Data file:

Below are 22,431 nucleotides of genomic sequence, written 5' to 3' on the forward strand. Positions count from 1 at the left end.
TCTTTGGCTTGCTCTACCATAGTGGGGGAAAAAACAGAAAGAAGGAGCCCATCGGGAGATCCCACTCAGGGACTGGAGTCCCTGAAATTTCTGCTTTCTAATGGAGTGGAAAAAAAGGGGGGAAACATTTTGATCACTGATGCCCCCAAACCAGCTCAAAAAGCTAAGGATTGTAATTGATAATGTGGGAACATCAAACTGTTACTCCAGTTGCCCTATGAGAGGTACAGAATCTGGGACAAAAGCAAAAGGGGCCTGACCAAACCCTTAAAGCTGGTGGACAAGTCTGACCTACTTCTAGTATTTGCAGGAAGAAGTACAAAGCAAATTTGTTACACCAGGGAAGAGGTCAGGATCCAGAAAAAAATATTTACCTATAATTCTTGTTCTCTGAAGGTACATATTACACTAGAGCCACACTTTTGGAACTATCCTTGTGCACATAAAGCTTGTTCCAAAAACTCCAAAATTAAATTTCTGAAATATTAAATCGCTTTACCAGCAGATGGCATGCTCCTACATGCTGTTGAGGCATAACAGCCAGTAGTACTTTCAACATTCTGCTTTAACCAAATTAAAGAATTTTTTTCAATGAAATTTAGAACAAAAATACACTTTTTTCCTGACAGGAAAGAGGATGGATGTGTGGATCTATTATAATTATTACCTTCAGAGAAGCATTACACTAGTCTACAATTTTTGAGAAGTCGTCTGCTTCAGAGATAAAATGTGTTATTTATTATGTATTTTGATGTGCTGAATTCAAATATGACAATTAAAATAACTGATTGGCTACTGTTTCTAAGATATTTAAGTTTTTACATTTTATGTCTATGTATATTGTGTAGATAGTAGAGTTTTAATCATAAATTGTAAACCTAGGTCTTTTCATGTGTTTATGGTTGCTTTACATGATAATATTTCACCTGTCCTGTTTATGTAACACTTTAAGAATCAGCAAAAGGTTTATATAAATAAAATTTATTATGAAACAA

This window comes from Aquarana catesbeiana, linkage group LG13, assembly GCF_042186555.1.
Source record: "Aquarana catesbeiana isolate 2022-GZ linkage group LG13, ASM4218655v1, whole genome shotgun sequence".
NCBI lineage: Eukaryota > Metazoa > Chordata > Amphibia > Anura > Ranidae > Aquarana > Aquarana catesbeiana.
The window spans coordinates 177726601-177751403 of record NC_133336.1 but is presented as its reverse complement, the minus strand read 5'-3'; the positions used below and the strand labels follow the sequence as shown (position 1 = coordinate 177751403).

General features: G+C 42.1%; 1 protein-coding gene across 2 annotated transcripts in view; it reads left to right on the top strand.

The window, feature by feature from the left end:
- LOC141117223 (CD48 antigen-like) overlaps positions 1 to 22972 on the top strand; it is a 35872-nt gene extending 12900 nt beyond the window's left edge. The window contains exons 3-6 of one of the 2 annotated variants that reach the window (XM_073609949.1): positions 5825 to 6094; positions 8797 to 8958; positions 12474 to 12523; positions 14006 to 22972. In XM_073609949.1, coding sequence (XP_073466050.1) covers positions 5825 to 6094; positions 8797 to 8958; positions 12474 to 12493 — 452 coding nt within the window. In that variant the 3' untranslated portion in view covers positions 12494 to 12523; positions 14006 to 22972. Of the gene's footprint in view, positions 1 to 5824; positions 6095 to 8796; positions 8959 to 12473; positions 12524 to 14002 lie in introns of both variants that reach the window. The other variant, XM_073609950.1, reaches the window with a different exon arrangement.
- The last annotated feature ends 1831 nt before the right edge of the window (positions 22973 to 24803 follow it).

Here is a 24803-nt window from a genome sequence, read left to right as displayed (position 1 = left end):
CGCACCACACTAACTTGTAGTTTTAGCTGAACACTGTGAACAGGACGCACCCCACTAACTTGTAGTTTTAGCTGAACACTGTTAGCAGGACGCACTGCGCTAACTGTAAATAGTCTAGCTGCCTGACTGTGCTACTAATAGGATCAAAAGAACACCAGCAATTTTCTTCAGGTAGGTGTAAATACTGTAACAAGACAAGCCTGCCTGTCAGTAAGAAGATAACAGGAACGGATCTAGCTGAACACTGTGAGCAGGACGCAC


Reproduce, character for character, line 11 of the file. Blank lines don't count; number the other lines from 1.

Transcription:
Here is a 24803-nt window from a genome sequence, read left to right as displayed (position 1 = left end):